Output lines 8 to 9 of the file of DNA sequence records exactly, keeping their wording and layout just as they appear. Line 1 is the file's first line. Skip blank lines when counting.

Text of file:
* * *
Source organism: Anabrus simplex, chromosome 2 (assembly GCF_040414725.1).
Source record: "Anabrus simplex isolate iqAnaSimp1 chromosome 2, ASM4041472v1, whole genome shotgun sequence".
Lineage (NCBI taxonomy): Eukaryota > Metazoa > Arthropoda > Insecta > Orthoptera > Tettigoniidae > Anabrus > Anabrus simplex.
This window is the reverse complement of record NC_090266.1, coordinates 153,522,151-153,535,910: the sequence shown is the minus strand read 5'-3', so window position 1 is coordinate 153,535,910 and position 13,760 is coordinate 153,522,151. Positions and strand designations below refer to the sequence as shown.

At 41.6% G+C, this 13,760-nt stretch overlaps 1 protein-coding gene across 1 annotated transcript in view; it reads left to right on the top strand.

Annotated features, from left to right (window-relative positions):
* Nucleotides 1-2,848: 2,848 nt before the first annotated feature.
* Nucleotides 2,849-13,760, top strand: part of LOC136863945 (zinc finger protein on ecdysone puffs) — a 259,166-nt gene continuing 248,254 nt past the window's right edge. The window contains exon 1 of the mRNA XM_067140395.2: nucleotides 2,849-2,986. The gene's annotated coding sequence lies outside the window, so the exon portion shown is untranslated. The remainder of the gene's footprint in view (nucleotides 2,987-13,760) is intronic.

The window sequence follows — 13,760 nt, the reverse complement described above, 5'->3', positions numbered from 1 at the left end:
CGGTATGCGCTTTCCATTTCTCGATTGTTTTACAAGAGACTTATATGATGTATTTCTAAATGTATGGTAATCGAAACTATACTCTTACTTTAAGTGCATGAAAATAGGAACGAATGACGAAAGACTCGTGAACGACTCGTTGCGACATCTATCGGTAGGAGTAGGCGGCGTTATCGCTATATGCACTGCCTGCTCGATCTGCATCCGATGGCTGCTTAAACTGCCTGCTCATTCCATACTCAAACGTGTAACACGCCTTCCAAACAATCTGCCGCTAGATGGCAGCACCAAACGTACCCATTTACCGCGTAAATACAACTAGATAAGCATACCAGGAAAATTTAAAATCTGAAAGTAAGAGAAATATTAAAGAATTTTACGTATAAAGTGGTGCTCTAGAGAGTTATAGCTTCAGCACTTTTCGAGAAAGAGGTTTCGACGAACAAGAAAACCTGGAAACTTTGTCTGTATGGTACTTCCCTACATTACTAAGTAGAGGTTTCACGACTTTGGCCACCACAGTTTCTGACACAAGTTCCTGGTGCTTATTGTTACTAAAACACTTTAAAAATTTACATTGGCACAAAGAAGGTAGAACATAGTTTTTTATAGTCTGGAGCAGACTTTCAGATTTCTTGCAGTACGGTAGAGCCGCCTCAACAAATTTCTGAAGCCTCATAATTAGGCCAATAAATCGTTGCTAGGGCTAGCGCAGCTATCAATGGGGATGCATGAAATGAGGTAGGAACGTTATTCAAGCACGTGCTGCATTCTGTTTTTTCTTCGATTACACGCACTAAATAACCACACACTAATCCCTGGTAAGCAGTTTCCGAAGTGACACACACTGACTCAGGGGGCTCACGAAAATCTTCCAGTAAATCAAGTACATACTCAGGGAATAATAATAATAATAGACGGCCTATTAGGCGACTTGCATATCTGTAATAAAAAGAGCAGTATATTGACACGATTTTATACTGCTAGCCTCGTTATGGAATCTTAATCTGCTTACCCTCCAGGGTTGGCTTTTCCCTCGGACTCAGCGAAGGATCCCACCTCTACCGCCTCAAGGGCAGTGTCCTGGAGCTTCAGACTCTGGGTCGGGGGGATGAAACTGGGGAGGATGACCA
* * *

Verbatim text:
* Nucleotides 2,849-13,760, top strand: part of LOC136863945 (zinc finger protein on ecdysone puffs) — a 259,166-nt gene continuing 248,254 nt past the window's right edge. The window contains exon 1 of the mRNA XM_067140395.2: nucleotides 2,849-2,986. The gene's annotated coding sequence lies outside the window, so the exon portion shown is untranslated. The remainder of the gene's footprint in view (nucleotides 2,987-13,760) is intronic.

The window sequence follows — 13,760 nt, the reverse complement described above, 5'->3', positions numbered from 1 at the left end: